“Simple can be harder than complex…” –  Steve Jobs

As investors demand for the separately managed account structure (SMA) increases, hedge fund managers need to be operationally efficient to support this investment type.

A SMA is an investment account typically owned by a single investor which is ‘managed’ by an external party. The benefits to the investor include asset ownership, capital efficiency, liquidity and transparency. The main benefit to the manager is access to a pool of capital that would otherwise be closed to them in their primary fund structure.

The principles of a managed account appear relatively simple, an investor opens an account and the manager simply plugs in and arranges the trading for that account. But as with everything that appears simple, there is significant complexity in the ultimate execution.

Seek Efficiency

Any hedge fund manager seeking to enter into this type of arrangement will need to consider how to implement three primary factors: 1) trade execution, 2) operations and 3) regulation.

The trade execution process will require connectivity to ensure transition of orders, but beyond that, there will be a requirement to manage and monitor the equitable treatment of the SMA and any other products operating the strategy. Furthermore, if the SMA is a ‘mirror’ of an existing fund it will require continuous monitoring to ensure the two products remain balanced, with further consideration when supporting any trade restrictions and subscriptions or redemptions.

The typical SMA is operationally more efficient than a traditional fund structure, though this is not always the case. As with any managed product, the manager is required to maintain books and records, and ensure they reconcile with the SMA’s own records. An important point to consider here is the ‘trading level’, which is the defined AUM risk that the SMA is actually allocating, as this will differ from the actual cash settled in to the SMA, which is there to cover the margin requirements only. In addition, the calculation of fees typically lies with the manager and/or an independent accountant, so the methodology for such must be clearly defined, especially where the trading levels can fluctuate intra month.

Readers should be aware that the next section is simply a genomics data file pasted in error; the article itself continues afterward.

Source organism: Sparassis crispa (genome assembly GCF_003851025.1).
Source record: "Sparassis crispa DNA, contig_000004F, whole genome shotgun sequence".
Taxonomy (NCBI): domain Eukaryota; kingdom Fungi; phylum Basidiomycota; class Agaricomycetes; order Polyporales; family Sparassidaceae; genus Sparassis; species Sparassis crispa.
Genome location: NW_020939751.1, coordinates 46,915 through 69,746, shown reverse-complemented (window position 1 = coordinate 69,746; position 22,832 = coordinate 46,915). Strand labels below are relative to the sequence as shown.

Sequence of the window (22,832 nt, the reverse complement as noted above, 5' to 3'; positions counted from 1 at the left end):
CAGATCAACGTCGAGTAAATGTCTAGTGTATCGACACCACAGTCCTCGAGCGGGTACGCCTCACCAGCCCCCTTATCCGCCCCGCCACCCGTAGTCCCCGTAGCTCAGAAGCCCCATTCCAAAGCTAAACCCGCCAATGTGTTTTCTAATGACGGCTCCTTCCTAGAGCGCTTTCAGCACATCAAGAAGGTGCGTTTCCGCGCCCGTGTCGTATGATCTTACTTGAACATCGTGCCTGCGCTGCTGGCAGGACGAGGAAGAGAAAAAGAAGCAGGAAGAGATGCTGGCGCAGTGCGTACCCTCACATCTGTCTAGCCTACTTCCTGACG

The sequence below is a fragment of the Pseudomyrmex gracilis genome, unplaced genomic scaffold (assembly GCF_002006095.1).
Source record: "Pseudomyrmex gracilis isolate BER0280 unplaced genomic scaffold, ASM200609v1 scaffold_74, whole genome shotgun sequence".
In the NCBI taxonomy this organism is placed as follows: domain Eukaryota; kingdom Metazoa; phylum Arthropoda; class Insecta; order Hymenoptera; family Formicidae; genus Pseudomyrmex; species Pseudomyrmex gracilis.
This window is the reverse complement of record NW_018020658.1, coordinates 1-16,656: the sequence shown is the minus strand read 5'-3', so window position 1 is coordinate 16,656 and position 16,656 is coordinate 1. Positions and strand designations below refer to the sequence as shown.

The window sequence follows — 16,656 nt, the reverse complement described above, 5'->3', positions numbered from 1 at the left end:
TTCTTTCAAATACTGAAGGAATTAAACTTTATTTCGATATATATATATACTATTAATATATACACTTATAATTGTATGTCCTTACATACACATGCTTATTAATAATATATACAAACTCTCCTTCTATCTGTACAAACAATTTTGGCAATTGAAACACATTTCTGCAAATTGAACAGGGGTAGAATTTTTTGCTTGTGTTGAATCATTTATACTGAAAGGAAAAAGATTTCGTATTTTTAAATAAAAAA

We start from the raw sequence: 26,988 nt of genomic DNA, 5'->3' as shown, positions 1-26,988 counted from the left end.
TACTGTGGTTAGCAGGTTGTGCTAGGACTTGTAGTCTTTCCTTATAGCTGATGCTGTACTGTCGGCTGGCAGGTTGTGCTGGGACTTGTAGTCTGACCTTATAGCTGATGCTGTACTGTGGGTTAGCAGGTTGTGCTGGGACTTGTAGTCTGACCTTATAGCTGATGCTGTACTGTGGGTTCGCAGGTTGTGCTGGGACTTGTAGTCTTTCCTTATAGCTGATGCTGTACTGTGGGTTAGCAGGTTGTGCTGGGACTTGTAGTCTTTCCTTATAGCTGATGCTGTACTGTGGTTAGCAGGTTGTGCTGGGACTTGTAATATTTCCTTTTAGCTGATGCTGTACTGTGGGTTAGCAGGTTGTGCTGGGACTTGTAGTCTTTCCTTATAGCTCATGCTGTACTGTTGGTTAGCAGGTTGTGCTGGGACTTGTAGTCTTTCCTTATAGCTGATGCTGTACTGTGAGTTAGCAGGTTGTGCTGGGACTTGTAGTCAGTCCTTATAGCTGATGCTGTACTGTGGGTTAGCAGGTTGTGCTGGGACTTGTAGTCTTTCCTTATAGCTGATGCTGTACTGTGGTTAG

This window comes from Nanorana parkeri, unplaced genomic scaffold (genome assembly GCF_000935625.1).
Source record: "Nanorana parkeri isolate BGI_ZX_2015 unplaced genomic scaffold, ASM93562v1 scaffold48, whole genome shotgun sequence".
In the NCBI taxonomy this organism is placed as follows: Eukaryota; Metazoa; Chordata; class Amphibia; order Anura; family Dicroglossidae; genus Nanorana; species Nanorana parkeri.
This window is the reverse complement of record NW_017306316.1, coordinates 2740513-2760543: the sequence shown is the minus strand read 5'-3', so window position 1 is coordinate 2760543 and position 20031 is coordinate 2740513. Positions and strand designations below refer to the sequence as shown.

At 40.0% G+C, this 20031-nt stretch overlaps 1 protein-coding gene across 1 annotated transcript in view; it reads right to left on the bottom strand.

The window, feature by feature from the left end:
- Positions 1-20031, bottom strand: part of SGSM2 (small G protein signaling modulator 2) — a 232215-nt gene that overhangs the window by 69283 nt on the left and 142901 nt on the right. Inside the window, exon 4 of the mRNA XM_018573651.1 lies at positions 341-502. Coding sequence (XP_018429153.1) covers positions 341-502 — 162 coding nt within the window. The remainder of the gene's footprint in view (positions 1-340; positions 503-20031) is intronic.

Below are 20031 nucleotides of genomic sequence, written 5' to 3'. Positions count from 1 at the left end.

Finally, the regulatory requirements for the SMA are very much in line with the traditional fund structures. The AML and KYC are by no means absolved, and where a fund would delegate this to an administrator, for an SMA this lies with the manager. Beyond this, and its continuous monitoring, there is the conduct of business rules that need to be applied (depending on your regulatory jurisdiction).

With the above factors resolved and procedures implemented, the final challenge is volume. The whole ethos of SMA is that they are individual investors and by definition, if you are pursuing these assets, you will be managing multiple SMA’s. As a manager adds more SMA’s the trading, operational and regulatory workload increases with each addition. Efficiencies are limited, as the SMA’s may have a differing custodian, broker, fee structure etc., all of which will need to be individually implemented.  Therefore, the operating efficiency of the traditional fund structure is lost.

SMA’s come at a cost, and operational efficiencies are paramount to ensure profitability. Through the implementation of technology, and years of experience, Quay Partners has developed an SMA operations solution which maximizes opportunity and minimizes risk.


To learn how Quay Partners can guide your business to success, contact us for more information.

Quay Partners Group delivers bespoke investment management solutions to independent hedge fund managers and family offices.

Thomas Underwood, the Founder, has over 20 years’ experience in managing and operating hedge funds.